In 2007, it was announced that the rest of the presidents would get their turn on a coin when the mint began issuing $1 circulating coins—four per year—featuring the images of the presidents in the order that they served in office.

Why Is Lincoln Facing the Opposite Direction?

As noted above, Teddy Roosevelt chose Victor David Brenner’s portrait of Lincoln for the penny. That portrait is based on a bronze relief portrait plaque of Lincoln that Brenner had previously made. The plaque, in turn, was based on a photograph of Lincoln taken in February 1864 by Anthony Berger. Lincoln faced right in the photo, so he faces right on the plaque and also on the penny.

Why Are Only Dead Presidents on Coins?

The reason for putting only deceased presidents on circulating coins goes back to the earliest days of the nation, and follows the reasons those leaders had for not putting the president on coinage at all. While some factions in the young American government were especially enamored of George Washington and wanted his picture on money, the president declined when his portrait was requested for placement on the first U.S. Dollar. The precedent Washington set continued as a long, unwritten tradition until it was written into federal law that no living person can appear on U.S. coinage. Presidents must be dead for at least two years before they are eligible for inclusion in the Presidential Dollar series.

The prohibition on living persons only applies to circulating coins, though. Several people have had their images featured on U.S. commemorative coins during their lifetime. The list includes Alabama governor T.E. Kilby, who became the first living person to appear on a coin in 1921, when a commemorative half-dollar released for the Alabama Centennial.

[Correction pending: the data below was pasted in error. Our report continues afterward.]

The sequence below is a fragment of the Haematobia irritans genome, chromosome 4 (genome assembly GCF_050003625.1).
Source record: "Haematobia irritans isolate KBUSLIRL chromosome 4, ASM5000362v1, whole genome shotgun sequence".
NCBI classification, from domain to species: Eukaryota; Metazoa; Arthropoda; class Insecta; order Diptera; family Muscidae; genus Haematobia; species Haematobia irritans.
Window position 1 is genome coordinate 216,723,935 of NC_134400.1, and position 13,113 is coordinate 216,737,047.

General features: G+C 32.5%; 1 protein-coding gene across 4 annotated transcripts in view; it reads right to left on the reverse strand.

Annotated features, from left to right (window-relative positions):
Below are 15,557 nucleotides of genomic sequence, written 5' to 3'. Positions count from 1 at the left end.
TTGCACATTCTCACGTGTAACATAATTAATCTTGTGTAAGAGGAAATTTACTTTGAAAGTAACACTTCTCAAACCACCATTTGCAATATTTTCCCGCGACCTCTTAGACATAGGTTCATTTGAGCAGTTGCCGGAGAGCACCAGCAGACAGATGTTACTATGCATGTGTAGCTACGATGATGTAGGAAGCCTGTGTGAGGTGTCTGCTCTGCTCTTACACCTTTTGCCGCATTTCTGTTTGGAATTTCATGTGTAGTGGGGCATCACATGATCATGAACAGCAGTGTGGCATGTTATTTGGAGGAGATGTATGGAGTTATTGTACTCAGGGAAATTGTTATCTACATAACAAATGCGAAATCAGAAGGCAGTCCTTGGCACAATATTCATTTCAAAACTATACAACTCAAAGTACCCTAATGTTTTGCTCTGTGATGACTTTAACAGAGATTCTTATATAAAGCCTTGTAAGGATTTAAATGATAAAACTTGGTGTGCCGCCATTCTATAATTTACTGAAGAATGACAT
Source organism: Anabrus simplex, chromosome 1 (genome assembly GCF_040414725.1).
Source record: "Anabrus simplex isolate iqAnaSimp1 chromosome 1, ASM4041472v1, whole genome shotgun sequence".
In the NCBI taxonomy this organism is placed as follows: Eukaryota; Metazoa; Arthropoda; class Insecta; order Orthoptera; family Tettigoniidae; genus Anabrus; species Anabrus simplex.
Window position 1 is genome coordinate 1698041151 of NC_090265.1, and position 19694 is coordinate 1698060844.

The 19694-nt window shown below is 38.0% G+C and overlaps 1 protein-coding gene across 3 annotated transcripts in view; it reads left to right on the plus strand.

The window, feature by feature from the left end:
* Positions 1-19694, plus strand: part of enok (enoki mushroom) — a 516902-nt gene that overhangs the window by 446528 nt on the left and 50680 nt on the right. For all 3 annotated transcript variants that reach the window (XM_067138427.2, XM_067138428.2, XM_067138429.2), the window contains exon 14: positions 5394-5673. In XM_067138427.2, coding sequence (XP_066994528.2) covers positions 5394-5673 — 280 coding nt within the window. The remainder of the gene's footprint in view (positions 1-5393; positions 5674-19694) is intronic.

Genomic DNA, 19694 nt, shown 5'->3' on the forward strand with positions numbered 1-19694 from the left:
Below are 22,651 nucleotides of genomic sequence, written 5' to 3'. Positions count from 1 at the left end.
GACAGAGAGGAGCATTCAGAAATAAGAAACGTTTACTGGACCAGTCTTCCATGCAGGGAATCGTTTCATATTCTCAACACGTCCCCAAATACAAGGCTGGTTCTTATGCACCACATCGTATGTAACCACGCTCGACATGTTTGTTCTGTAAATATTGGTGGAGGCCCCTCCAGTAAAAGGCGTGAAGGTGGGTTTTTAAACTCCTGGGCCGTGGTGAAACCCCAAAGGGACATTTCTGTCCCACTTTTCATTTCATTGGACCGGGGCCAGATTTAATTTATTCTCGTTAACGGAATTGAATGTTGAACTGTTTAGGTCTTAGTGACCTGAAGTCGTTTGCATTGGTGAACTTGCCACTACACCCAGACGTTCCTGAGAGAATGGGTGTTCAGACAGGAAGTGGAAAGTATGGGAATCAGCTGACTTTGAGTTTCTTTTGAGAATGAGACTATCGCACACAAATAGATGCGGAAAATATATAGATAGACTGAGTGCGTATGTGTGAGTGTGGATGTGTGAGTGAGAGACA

President Calvin Coolidge became the first and only president to appear on a coin struck during his lifetime in 1926, when he appeared on the Sesquicentennial of American Independence half-dollar.

Senators Carter Glass and Joseph Robinson appeared, respectively, on the Lynchburg, Virginia, Sesquicentennial coin and the Robinson-Arkansas Centennial coin, both released in 1936. (Glass, who had served as Woodrow Wilson's Treasury Secretary, believed no living individual should appear even on non-circulating U.S. currency, and protested his appearance right up until his coin was released).

So ... All Dudes?

The female personification of Liberty was featured prominently on coins until presidential portraits began appearing in the 20th century. But women appear on modern circulating coins, too: the Sacagawea dollar coin has been minted since 2000, the Susan B. Anthony dollar coin was minted from 1979 to 1981 and again in 1999, and Helen Keller appeared on the Alabama state quarter minted in 2003. Queen Isabella of Spain, Eunice Kennedy Shriver (in her lifetime), and Virginia Dare (the first child born in the Americas to English parents) have also been featured on commemorative coins.

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iStock // Ekaterina Minaeva
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Man Buys Two Metric Tons of LEGO Bricks; Sorts Them Via Machine Learning
May 21, 2017
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iStock // Ekaterina Minaeva

Jacques Mattheij made a small, but awesome, mistake. He went on eBay one evening and bid on a bunch of bulk LEGO brick auctions, then went to sleep. Upon waking, he discovered that he was the high bidder on many, and was now the proud owner of two tons of LEGO bricks. (This is about 4400 pounds.) He wrote, "[L]esson 1: if you win almost all bids you are bidding too high."